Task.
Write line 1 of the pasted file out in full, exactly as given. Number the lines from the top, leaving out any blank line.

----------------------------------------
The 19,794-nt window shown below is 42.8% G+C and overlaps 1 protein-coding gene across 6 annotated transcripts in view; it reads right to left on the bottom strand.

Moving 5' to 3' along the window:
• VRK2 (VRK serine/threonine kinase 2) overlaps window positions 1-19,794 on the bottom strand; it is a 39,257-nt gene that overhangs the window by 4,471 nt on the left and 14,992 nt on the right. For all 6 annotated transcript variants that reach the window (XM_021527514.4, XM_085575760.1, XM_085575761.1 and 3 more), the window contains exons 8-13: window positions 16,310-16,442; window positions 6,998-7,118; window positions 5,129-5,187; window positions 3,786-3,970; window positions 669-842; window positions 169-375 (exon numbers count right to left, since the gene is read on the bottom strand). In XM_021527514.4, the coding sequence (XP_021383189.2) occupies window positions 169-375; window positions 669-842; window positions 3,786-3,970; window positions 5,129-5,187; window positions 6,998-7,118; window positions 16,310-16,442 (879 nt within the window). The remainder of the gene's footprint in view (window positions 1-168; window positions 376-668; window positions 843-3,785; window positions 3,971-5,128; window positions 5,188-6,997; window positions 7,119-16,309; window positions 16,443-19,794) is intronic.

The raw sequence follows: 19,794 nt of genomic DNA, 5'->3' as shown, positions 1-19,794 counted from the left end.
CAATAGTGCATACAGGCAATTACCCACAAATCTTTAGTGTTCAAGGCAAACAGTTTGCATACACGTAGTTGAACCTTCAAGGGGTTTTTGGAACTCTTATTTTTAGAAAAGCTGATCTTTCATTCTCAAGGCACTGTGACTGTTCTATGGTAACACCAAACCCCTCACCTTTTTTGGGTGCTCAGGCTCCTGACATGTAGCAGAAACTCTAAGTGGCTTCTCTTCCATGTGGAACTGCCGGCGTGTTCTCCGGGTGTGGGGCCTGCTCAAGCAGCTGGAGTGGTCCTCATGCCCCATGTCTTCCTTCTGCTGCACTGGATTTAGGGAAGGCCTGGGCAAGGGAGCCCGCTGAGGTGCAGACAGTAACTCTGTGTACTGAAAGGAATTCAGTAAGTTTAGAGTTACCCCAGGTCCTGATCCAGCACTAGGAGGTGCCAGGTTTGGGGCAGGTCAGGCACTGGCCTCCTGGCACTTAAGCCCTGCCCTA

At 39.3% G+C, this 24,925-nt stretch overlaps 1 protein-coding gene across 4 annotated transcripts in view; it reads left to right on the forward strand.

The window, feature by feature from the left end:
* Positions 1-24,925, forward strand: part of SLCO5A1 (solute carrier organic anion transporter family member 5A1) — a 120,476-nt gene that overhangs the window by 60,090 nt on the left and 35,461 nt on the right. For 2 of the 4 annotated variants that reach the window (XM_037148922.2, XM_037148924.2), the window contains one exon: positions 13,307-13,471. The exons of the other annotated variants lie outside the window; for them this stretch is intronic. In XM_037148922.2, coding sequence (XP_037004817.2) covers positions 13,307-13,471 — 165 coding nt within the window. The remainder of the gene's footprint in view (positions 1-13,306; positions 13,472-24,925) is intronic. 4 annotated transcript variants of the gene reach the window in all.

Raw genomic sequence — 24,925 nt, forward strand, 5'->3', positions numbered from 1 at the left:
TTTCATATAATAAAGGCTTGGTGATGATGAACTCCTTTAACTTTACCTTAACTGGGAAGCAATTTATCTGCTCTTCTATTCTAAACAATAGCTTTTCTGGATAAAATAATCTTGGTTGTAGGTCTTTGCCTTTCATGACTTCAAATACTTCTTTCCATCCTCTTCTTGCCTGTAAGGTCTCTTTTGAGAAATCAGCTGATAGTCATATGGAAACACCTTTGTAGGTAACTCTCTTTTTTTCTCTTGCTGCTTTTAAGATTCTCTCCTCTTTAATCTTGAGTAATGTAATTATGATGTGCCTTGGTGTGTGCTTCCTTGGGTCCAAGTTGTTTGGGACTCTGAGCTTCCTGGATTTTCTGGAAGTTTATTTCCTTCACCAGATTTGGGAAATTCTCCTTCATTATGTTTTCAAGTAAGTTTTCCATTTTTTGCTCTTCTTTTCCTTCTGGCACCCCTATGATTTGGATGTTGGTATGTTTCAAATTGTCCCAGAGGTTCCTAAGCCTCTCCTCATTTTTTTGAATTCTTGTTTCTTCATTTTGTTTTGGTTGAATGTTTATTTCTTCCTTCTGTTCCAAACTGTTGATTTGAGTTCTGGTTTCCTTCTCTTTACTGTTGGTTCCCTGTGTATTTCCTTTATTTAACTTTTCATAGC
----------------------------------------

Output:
The 19,794-nt window shown below is 42.8% G+C and overlaps 1 protein-coding gene across 6 annotated transcripts in view; it reads right to left on the bottom strand.